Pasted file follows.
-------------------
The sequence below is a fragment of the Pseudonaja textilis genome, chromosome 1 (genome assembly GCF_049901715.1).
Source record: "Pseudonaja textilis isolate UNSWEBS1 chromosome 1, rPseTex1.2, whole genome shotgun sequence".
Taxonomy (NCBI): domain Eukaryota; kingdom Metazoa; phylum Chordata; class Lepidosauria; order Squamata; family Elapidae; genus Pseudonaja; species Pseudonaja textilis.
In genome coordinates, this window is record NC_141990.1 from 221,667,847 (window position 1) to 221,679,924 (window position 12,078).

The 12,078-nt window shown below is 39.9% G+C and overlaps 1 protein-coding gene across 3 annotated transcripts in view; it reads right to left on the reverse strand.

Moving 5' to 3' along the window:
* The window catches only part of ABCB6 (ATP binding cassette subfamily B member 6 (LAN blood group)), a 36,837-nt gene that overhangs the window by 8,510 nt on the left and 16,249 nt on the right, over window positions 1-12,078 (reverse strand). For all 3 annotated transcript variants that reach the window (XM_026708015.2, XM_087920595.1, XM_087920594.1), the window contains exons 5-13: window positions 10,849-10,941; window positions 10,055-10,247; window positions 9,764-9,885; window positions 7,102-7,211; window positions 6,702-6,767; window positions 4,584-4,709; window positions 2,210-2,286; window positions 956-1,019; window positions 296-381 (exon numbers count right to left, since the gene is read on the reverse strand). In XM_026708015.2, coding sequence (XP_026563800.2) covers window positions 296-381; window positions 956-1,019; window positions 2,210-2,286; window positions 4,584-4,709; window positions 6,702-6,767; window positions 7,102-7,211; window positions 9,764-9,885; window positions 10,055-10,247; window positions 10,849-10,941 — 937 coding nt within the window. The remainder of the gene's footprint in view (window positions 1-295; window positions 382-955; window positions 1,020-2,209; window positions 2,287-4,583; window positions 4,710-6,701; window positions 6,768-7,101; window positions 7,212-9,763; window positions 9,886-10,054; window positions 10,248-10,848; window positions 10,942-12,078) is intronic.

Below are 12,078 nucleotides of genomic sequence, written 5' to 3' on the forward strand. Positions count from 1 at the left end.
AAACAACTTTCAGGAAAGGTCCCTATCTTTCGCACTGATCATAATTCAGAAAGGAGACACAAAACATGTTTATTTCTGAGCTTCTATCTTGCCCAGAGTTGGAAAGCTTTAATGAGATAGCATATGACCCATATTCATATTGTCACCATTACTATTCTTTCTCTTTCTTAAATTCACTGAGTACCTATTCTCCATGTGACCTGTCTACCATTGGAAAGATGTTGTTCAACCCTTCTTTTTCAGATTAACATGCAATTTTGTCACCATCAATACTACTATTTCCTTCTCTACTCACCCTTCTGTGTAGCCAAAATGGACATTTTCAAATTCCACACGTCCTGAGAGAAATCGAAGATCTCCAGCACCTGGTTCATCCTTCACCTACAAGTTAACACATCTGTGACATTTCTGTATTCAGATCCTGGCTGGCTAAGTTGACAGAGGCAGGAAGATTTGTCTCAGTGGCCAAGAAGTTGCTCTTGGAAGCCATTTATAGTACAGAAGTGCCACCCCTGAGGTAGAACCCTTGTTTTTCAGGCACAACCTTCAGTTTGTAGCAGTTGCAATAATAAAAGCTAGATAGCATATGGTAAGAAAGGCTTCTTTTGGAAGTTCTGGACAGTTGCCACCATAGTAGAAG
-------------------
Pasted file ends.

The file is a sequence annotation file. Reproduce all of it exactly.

The sequence below is a fragment of the Pseudonaja textilis genome, chromosome 1 (genome assembly GCF_049901715.1).
Source record: "Pseudonaja textilis isolate UNSWEBS1 chromosome 1, rPseTex1.2, whole genome shotgun sequence".
Taxonomy (NCBI): domain Eukaryota; kingdom Metazoa; phylum Chordata; class Lepidosauria; order Squamata; family Elapidae; genus Pseudonaja; species Pseudonaja textilis.
In genome coordinates, this window is record NC_141990.1 from 221,667,847 (window position 1) to 221,679,924 (window position 12,078).

The 12,078-nt window shown below is 39.9% G+C and overlaps 1 protein-coding gene across 3 annotated transcripts in view; it reads right to left on the reverse strand.

Moving 5' to 3' along the window:
* The window catches only part of ABCB6 (ATP binding cassette subfamily B member 6 (LAN blood group)), a 36,837-nt gene that overhangs the window by 8,510 nt on the left and 16,249 nt on the right, over window positions 1-12,078 (reverse strand). For all 3 annotated transcript variants that reach the window (XM_026708015.2, XM_087920595.1, XM_087920594.1), the window contains exons 5-13: window positions 10,849-10,941; window positions 10,055-10,247; window positions 9,764-9,885; window positions 7,102-7,211; window positions 6,702-6,767; window positions 4,584-4,709; window positions 2,210-2,286; window positions 956-1,019; window positions 296-381 (exon numbers count right to left, since the gene is read on the reverse strand). In XM_026708015.2, coding sequence (XP_026563800.2) covers window positions 296-381; window positions 956-1,019; window positions 2,210-2,286; window positions 4,584-4,709; window positions 6,702-6,767; window positions 7,102-7,211; window positions 9,764-9,885; window positions 10,055-10,247; window positions 10,849-10,941 — 937 coding nt within the window. The remainder of the gene's footprint in view (window positions 1-295; window positions 382-955; window positions 1,020-2,209; window positions 2,287-4,583; window positions 4,710-6,701; window positions 6,768-7,101; window positions 7,212-9,763; window positions 9,886-10,054; window positions 10,248-10,848; window positions 10,942-12,078) is intronic.

Below are 12,078 nucleotides of genomic sequence, written 5' to 3' on the forward strand. Positions count from 1 at the left end.
AAACAACTTTCAGGAAAGGTCCCTATCTTTCGCACTGATCATAATTCAGAAAGGAGACACAAAACATGTTTATTTCTGAGCTTCTATCTTGCCCAGAGTTGGAAAGCTTTAATGAGATAGCATATGACCCATATTCATATTGTCACCATTACTATTCTTTCTCTTTCTTAAATTCACTGAGTACCTATTCTCCATGTGACCTGTCTACCATTGGAAAGATGTTGTTCAACCCTTCTTTTTCAGATTAACATGCAATTTTGTCACCATCAATACTACTATTTCCTTCTCTACTCACCCTTCTGTGTAGCCAAAATGGACATTTTCAAATTCCACACGTCCTGAGAGAAATCGAAGATCTCCAGCACCTGGTTCATCCTTCACCTACAAGTTAACACATCTGTGACATTTCTGTATTCAGATCCTGGCTGGCTAAGTTGACAGAGGCAGGAAGATTTGTCTCAGTGGCCAAGAAGTTGCTCTTGGAAGCCATTTATAGTACAGAAGTGCCACCCCTGAGGTAGAACCCTTGTTTTTCAGGCACAACCTTCAGTTTGTAGCAGTTGCAATAATAAAAGCTAGATAGCATATGGTAAGAAAGGCTTCTTTTGGAAGTTCTGGACAGTTGCCACCATAGTAGAAG